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plodding on

August 3, 2021

well, I haven’t been gone that long

but I learned a few lessons

when your computer screen does something you’ve never seen before and it looks like the aurora borealis

don’t panic!

 James and granddaughter came to visit today and he diagnosed it as a malfunctioning monitor/screen

 I thought I’d lost all my pictures, email addresses, on-line billing – EVERYTHING

a trip to London Drugs – my favorite place to buy electronics  (I don’t do drugs!)

a new screen and all is well again

whew!

so, how did it get to be August?

49 days without rain

it’s amazing how much work gets done when there isn’t a computer to distract me

I chose to weave this pattern – classic polychrome crackle because it is perfect for blending many colours

 all natural dyes from my dyeing challenge in 2020

as I used the cotton and wool yarns in a single project I wanted to do the same with the silk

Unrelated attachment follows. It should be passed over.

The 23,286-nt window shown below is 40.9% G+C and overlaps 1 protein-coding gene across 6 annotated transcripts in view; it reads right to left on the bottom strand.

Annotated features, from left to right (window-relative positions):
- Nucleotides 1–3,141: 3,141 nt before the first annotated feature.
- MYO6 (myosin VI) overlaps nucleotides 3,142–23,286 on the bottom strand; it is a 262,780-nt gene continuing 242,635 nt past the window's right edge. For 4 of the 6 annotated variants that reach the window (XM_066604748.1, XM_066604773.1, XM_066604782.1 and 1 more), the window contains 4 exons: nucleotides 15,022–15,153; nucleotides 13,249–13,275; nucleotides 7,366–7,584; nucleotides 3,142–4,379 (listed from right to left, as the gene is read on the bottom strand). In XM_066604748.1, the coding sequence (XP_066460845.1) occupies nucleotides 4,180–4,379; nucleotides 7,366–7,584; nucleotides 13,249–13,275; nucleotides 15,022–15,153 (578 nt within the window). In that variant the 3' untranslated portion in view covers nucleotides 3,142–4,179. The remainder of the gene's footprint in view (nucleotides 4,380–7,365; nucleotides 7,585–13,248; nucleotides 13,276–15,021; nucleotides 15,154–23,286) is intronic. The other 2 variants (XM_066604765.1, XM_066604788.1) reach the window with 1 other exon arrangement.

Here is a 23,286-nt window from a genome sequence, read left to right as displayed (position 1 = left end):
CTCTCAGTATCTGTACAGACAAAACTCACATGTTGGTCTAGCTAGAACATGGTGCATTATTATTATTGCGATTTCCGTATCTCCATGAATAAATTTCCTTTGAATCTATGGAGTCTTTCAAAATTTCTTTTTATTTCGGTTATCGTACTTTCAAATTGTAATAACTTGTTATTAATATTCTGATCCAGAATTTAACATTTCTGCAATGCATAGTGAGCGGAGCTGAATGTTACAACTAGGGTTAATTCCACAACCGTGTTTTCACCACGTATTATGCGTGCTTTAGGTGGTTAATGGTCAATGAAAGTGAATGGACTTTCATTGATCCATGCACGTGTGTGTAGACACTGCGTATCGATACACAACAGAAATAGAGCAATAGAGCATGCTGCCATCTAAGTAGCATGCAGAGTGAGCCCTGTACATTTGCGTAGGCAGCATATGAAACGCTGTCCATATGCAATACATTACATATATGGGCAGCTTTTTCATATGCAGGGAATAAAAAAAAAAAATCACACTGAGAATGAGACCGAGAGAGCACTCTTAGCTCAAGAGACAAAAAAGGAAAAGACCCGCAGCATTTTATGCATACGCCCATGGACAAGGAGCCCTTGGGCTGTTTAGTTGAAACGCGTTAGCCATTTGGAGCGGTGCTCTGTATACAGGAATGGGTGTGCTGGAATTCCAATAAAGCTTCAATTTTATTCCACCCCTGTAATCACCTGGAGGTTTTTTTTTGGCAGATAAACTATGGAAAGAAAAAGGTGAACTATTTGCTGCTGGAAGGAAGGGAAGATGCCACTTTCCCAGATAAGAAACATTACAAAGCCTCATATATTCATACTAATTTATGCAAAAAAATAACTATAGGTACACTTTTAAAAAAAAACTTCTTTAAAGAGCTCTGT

the pattern requires 3 shuttles, a pattern colour, background x and background y

at the completion of each block 1 colour is dropped, a new one added and the colour sequence is changed

I stick masking tape labels on the shuttles and change them with each block to keep everything in order

if that sounds confusing – it is

I can’t weave for hours, my brain gets fried – so the weaving is going slowly

my colour challenge book page for this month is blue

my favorite colour – dyed with natural indigo of course

the pale blue is a scrap of stencil dyeing from a workshop in Japan

the white pattern in the warp/weft kasuri (ikat) is actually pale blue which adds a second dye process to both warp and weft yarns

in 1987 I spent 6 months at Kawashima Textile School in Kyoto, Japan studying kasuri weaving

I have a huge respect for this technique, it takes tremendous skill in design, dyeing and weaving

the shibori is from scraps the Hittys generously shared – as is the kasuri

and finally the odd little scraps top and bottom are my old yukata (cotton, summer kimono)